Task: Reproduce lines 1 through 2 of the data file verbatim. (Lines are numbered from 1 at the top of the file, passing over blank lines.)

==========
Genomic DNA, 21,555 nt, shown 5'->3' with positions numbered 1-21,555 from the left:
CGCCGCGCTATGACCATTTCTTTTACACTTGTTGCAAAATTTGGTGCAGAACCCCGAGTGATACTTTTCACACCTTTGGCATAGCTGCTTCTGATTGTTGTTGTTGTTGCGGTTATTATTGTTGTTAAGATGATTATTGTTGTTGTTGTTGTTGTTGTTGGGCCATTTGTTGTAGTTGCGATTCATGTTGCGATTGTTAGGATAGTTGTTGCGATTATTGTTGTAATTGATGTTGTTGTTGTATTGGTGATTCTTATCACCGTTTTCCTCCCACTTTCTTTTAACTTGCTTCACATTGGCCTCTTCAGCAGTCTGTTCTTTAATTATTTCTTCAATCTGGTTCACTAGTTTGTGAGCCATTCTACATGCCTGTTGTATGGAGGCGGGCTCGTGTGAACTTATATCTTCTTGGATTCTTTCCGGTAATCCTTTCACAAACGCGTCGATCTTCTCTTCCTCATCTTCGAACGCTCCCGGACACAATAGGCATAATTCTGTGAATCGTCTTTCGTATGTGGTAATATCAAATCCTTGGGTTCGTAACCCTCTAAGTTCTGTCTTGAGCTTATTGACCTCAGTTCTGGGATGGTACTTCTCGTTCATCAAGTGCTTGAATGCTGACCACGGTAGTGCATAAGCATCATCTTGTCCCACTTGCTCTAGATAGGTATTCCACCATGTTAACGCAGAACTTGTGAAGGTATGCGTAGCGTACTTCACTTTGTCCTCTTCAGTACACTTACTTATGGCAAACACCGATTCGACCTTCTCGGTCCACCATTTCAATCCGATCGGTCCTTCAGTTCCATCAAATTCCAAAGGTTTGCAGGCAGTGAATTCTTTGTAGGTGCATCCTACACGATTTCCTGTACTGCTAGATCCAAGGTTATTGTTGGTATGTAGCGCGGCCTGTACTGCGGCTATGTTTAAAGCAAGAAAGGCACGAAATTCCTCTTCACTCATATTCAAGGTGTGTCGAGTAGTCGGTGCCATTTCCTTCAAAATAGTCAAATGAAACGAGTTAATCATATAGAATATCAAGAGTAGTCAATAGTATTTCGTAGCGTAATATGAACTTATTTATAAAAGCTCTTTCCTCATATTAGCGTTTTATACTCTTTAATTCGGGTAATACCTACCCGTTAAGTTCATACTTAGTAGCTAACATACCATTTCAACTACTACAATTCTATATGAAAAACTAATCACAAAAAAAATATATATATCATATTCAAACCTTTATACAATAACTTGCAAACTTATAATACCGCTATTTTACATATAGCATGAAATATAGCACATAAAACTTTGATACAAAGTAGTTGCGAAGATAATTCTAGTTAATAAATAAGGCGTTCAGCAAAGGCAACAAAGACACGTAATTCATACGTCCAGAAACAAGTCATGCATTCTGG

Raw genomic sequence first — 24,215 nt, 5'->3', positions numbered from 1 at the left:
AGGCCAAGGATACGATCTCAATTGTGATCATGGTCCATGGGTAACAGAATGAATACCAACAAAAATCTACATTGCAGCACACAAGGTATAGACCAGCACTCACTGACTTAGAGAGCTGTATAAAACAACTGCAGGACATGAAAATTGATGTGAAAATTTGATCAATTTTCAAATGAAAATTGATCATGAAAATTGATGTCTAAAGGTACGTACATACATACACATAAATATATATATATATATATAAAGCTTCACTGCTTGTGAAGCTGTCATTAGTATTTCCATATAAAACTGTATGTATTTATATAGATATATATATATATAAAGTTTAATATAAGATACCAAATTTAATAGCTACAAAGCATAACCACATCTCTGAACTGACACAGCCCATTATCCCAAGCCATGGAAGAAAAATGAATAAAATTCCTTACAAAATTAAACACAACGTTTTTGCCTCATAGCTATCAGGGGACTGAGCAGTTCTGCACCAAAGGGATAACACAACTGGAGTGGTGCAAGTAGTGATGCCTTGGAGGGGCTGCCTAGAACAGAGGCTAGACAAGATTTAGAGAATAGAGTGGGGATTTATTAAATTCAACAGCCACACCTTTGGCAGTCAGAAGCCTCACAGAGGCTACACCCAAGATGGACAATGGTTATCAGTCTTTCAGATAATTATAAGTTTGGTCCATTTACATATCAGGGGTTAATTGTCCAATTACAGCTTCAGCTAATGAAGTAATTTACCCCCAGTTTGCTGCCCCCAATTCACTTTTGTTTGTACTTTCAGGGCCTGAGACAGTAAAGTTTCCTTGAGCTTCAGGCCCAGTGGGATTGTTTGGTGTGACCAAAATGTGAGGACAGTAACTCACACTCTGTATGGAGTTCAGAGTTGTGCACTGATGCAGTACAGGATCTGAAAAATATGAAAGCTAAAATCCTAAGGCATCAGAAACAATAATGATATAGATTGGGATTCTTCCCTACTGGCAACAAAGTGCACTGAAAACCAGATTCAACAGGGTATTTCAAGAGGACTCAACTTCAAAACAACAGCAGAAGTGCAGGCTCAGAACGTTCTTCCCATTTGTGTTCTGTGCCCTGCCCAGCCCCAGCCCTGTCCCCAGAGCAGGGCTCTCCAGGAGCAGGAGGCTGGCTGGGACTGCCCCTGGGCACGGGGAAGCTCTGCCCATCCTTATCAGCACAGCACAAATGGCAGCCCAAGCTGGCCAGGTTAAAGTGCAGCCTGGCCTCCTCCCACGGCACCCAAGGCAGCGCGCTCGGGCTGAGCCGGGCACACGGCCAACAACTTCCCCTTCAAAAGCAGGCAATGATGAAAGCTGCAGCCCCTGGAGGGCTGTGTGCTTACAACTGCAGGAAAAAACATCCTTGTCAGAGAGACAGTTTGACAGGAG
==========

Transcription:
Genomic DNA, 21,555 nt, shown 5'->3' with positions numbered 1-21,555 from the left:
CGCCGCGCTATGACCATTTCTTTTACACTTGTTGCAAAATTTGGTGCAGAACCCCGAGTGATACTTTTCACACCTTTGGCATAGCTGCTTCTGATTGTTGTTGTTGTTGCGGTTATTATTGTTGTTAAGATGATTATTGTTGTTGTTGTTGTTGTTGTTGGGCCATTTGTTGTAGTTGCGATTCATGTTGCGATTGTTAGGATAGTTGTTGCGATTATTGTTGTAATTGATGTTGTTGTTGTATTGGTGATTCTTATCACCGTTTTCCTCCCACTTTCTTTTAACTTGCTTCACATTGGCCTCTTCAGCAGTCTGTTCTTTAATTATTTCTTCAATCTGGTTCACTAGTTTGTGAGCCATTCTACATGCCTGTTGTATGGAGGCGGGCTCGTGTGAACTTATATCTTCTTGGATTCTTTCCGGTAATCCTTTCACAAACGCGTCGATCTTCTCTTCCTCATCTTCGAACGCTCCCGGACACAATAGGCATAATTCTGTGAATCGTCTTTCGTATGTGGTAATATCAAATCCTTGGGTTCGTAACCCTCTAAGTTCTGTCTTGAGCTTATTGACCTCAGTTCTGGGATGGTACTTCTCGTTCATCAAGTGCTTGAATGCTGACCACGGTAGTGCATAAGCATCATCTTGTCCCACTTGCTCTAGATAGGTATTCCACCATGTTAACGCAGAACTTGTGAAGGTATGCGTAGCGTACTTCACTTTGTCCTCTTCAGTACACTTACTTATGGCAAACACCGATTCGACCTTCTCGGTCCACCATTTCAATCCGATCGGTCCTTCAGTTCCATCAAATTCCAAAGGTTTGCAGGCAGTGAATTCTTTGTAGGTGCATCCTACACGATTTCCTGTACTGCTAGATCCAAGGTTATTGTTGGTATGTAGCGCGGCCTGTACTGCGGCTATGTTTAAAGCAAGAAAGGCACGAAATTCCTCTTCACTCATATTCAAGGTGTGTCGAGTAGTCGGTGCCATTTCCTTCAAAATAGTCAAATGAAACGAGTTAATCATATAGAATATCAAGAGTAGTCAATAGTATTTCGTAGCGTAATATGAACTTATTTATAAAAGCTCTTTCCTCATATTAGCGTTTTATACTCTTTAATTCGGGTAATACCTACCCGTTAAGTTCATACTTAGTAGCTAACATACCATTTCAACTACTACAATTCTATATGAAAAACTAATCACAAAAAAAATATATATATCATATTCAAACCTTTATACAATAACTTGCAAACTTATAATACCGCTATTTTACATATAGCATGAAATATAGCACATAAAACTTTGATACAAAGTAGTTGCGAAGATAATTCTAGTTAATAAATAAGGCGTTCAGCAAAGGCAACAAAGACACGTAATTCATACGTCCAGAAACAAGTCATGCATTCTGG